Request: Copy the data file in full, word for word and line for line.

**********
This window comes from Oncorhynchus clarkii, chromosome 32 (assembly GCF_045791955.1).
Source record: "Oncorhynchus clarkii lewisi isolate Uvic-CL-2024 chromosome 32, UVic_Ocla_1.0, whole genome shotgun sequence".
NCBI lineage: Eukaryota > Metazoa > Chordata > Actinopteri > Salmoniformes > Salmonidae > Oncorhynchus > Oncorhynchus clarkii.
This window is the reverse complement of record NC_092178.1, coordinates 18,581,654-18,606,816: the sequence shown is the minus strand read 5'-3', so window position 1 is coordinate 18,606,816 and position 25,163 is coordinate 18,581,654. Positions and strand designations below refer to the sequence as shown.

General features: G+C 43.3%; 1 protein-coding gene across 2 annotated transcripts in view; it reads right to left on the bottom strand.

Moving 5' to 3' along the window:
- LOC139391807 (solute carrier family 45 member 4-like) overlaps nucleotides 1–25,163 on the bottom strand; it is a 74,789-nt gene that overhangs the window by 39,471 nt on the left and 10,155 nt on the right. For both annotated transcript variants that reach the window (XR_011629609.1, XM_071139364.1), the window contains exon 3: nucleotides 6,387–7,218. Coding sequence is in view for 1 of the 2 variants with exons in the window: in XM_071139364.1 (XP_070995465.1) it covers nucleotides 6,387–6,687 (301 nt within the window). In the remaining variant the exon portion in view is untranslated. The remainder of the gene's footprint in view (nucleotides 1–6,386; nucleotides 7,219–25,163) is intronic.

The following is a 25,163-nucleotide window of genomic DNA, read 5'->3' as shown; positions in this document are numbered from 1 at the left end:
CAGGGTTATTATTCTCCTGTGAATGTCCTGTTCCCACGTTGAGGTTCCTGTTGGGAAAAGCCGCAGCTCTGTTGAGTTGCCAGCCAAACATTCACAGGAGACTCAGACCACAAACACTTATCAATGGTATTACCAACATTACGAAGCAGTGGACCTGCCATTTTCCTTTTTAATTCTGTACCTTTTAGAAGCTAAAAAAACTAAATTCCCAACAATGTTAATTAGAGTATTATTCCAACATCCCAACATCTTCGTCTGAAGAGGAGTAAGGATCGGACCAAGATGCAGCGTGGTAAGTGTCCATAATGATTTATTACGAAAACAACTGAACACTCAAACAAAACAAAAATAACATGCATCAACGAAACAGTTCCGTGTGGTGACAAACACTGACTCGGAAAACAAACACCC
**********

This window comes from Oncorhynchus clarkii, chromosome 32 (assembly GCF_045791955.1).
Source record: "Oncorhynchus clarkii lewisi isolate Uvic-CL-2024 chromosome 32, UVic_Ocla_1.0, whole genome shotgun sequence".
NCBI lineage: Eukaryota > Metazoa > Chordata > Actinopteri > Salmoniformes > Salmonidae > Oncorhynchus > Oncorhynchus clarkii.
This window is the reverse complement of record NC_092178.1, coordinates 18,581,654-18,606,816: the sequence shown is the minus strand read 5'-3', so window position 1 is coordinate 18,606,816 and position 25,163 is coordinate 18,581,654. Positions and strand designations below refer to the sequence as shown.

General features: G+C 43.3%; 1 protein-coding gene across 2 annotated transcripts in view; it reads right to left on the bottom strand.

Moving 5' to 3' along the window:
- LOC139391807 (solute carrier family 45 member 4-like) overlaps nucleotides 1–25,163 on the bottom strand; it is a 74,789-nt gene that overhangs the window by 39,471 nt on the left and 10,155 nt on the right. For both annotated transcript variants that reach the window (XR_011629609.1, XM_071139364.1), the window contains exon 3: nucleotides 6,387–7,218. Coding sequence is in view for 1 of the 2 variants with exons in the window: in XM_071139364.1 (XP_070995465.1) it covers nucleotides 6,387–6,687 (301 nt within the window). In the remaining variant the exon portion in view is untranslated. The remainder of the gene's footprint in view (nucleotides 1–6,386; nucleotides 7,219–25,163) is intronic.

The following is a 25,163-nucleotide window of genomic DNA, read 5'->3' as shown; positions in this document are numbered from 1 at the left end:
CAGGGTTATTATTCTCCTGTGAATGTCCTGTTCCCACGTTGAGGTTCCTGTTGGGAAAAGCCGCAGCTCTGTTGAGTTGCCAGCCAAACATTCACAGGAGACTCAGACCACAAACACTTATCAATGGTATTACCAACATTACGAAGCAGTGGACCTGCCATTTTCCTTTTTAATTCTGTACCTTTTAGAAGCTAAAAAAACTAAATTCCCAACAATGTTAATTAGAGTATTATTCCAACATCCCAACATCTTCGTCTGAAGAGGAGTAAGGATCGGACCAAGATGCAGCGTGGTAAGTGTCCATAATGATTTATTACGAAAACAACTGAACACTCAAACAAAACAAAAATAACATGCATCAACGAAACAGTTCCGTGTGGTGACAAACACTGACTCGGAAAACAAACACCC